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A company is considered insolvent if it cannot pay its debts as and when they fall due. Broadly speaking, there are three main types of insolvency: administration, liquidation and Company Voluntary Arrangement (CVA).


Only the court, the insolvent company or a Qualifying Floating Charge Holder can place a company into administration. The primary aim of the process is either to rescue of the company, to achieve a better result for creditors in comparison to other insolvency methods, or to realise property. During the administration period, a company may continue to trade and/or have its assets sold. Monies are then paid to creditors according to their status – secured creditors are paid first, then preferential, unsecured and finally shareholders/members.

Where the sale of a company’s assets are agreed before the administration has commenced and completed almost immediately after the start of the administration, this is commonly known as a pre-pack.


The liquidation of a company can either be a voluntary or compulsory. Unlike administration, a creditor of the company can petition for the insolvent company to be wound up. During a liquidation, company assets are realised i.e. turned into cash, and distributed to creditors to satisfy their debts. As with administration, creditors are paid out according to their status.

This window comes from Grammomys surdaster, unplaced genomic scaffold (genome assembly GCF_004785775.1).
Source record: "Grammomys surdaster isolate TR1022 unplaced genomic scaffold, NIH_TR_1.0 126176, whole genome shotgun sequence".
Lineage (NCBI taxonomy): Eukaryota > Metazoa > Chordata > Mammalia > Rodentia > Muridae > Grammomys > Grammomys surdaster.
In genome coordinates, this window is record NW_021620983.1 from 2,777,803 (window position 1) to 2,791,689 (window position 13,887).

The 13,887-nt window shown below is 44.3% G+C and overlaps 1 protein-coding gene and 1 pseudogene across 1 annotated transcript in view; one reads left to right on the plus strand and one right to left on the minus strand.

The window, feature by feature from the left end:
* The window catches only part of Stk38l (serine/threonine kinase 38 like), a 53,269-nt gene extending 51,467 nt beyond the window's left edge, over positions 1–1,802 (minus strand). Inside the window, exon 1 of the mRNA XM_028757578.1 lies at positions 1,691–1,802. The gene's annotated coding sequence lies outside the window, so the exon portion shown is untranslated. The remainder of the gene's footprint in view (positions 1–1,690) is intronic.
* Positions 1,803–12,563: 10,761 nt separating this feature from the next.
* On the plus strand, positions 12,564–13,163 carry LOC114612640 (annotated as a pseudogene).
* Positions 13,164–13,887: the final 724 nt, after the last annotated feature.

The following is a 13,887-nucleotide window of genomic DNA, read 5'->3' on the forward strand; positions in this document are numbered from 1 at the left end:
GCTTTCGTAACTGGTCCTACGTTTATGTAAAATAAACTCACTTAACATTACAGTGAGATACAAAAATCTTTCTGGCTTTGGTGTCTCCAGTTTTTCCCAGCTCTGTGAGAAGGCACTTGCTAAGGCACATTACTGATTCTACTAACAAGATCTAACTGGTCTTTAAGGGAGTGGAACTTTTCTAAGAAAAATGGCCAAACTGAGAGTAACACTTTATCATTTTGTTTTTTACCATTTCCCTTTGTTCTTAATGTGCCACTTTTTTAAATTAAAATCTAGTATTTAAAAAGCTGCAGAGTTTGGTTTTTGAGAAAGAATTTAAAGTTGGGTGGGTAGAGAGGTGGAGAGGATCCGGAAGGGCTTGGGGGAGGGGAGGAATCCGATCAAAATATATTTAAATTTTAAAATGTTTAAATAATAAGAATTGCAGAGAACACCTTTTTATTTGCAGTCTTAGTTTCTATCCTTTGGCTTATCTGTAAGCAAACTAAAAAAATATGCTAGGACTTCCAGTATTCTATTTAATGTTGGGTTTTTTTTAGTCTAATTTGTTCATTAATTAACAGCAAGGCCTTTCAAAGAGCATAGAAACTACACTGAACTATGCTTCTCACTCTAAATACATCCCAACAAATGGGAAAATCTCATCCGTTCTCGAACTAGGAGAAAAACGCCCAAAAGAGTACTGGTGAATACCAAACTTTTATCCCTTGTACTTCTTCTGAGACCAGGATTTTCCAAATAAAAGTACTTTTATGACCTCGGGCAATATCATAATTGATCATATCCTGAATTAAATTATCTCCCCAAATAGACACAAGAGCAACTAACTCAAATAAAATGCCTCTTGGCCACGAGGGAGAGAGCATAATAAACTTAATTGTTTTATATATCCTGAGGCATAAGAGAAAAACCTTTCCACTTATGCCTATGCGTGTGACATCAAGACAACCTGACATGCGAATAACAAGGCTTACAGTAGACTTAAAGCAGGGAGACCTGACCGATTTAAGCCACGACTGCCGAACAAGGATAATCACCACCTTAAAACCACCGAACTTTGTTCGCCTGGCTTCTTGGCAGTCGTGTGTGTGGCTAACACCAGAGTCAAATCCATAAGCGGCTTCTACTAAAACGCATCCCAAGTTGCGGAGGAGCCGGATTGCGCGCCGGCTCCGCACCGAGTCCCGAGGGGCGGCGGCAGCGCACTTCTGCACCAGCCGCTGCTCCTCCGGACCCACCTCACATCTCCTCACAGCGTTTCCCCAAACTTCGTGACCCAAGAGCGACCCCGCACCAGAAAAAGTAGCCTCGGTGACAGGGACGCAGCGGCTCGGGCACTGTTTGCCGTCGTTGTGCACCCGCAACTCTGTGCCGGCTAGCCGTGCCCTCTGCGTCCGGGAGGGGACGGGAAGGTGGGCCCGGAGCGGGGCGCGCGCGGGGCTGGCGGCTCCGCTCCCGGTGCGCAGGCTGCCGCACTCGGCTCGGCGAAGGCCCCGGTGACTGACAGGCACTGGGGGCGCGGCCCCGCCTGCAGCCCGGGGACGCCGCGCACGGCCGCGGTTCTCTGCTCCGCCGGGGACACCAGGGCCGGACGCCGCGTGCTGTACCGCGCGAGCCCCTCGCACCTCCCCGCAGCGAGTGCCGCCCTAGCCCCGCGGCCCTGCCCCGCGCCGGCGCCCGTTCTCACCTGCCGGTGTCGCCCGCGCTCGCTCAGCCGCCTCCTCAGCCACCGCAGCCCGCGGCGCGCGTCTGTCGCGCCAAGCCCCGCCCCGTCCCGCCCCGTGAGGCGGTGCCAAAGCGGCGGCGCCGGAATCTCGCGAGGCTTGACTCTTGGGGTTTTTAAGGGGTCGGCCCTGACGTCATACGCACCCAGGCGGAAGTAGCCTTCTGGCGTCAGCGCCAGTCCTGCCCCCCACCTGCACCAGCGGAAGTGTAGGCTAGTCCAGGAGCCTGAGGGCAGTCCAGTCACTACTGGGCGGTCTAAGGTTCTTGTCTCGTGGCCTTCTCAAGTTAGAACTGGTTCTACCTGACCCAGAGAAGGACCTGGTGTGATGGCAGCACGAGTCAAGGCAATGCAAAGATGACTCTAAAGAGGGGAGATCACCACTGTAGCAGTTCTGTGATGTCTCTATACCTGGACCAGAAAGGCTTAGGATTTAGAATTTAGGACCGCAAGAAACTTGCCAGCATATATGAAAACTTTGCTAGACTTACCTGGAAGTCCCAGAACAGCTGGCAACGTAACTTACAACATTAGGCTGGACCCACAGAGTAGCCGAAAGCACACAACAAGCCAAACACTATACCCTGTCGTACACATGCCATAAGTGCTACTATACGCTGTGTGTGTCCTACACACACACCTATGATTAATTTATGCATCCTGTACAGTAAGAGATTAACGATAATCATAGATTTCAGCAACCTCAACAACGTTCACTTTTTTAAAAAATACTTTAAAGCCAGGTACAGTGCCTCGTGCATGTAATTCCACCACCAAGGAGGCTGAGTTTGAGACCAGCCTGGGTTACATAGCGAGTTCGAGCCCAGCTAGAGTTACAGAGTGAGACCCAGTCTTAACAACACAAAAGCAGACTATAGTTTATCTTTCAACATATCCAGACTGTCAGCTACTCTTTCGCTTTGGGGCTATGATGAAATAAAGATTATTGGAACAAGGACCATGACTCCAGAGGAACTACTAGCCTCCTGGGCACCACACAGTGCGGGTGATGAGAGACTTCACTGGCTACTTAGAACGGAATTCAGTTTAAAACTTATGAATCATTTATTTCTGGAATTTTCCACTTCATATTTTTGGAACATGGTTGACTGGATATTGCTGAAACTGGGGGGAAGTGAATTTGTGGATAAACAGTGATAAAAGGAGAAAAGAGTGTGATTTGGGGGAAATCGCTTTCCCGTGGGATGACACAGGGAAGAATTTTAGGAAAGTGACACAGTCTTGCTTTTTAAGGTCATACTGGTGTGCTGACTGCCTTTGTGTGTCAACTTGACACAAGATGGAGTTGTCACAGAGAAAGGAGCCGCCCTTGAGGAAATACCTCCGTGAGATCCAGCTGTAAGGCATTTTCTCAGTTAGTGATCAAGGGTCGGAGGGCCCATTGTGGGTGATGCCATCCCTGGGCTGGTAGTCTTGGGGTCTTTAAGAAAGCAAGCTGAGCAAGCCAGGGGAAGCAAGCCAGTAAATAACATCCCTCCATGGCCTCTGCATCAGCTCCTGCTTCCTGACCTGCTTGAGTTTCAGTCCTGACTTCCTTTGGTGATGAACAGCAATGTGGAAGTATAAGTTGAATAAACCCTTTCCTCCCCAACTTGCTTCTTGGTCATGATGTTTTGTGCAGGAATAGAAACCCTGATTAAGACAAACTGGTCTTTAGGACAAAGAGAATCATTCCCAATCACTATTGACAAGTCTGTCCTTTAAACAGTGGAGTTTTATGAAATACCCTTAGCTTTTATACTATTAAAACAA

A liquidator has substantial power to investigate the affairs of the company and is permitted to bring legal claims where necessary for the benefit of creditors. Where a company has been wound up, the Liquidator has a duty to review the director’s conduct and is required to submit a report to the Insolvency Service of its findings.

Company Voluntary Arrangement (CVA)

An insolvent company can use a CVA to agree a payment plan with creditors over a fixed period of time. This method is often used when a company is able to trade out of its debt, for example because a large contract is due for payment in the near future. It is still necessary to use an insolvency practitioner in this process as a formal proposal will need to be drawn up.

A meeting of creditors is generally called and for the CVA to be approved, 75% of creditors in value must agree to its terms. If a CVA is accepted, it will bind all creditors, even those did not attend the meeting or who voted against it.

The contents of this article are intended for general information purposes only and shall not be deemed to be, or constitute legal advice. We cannot accept responsibility for any loss as a result of acts or omissions taken in respect of this article.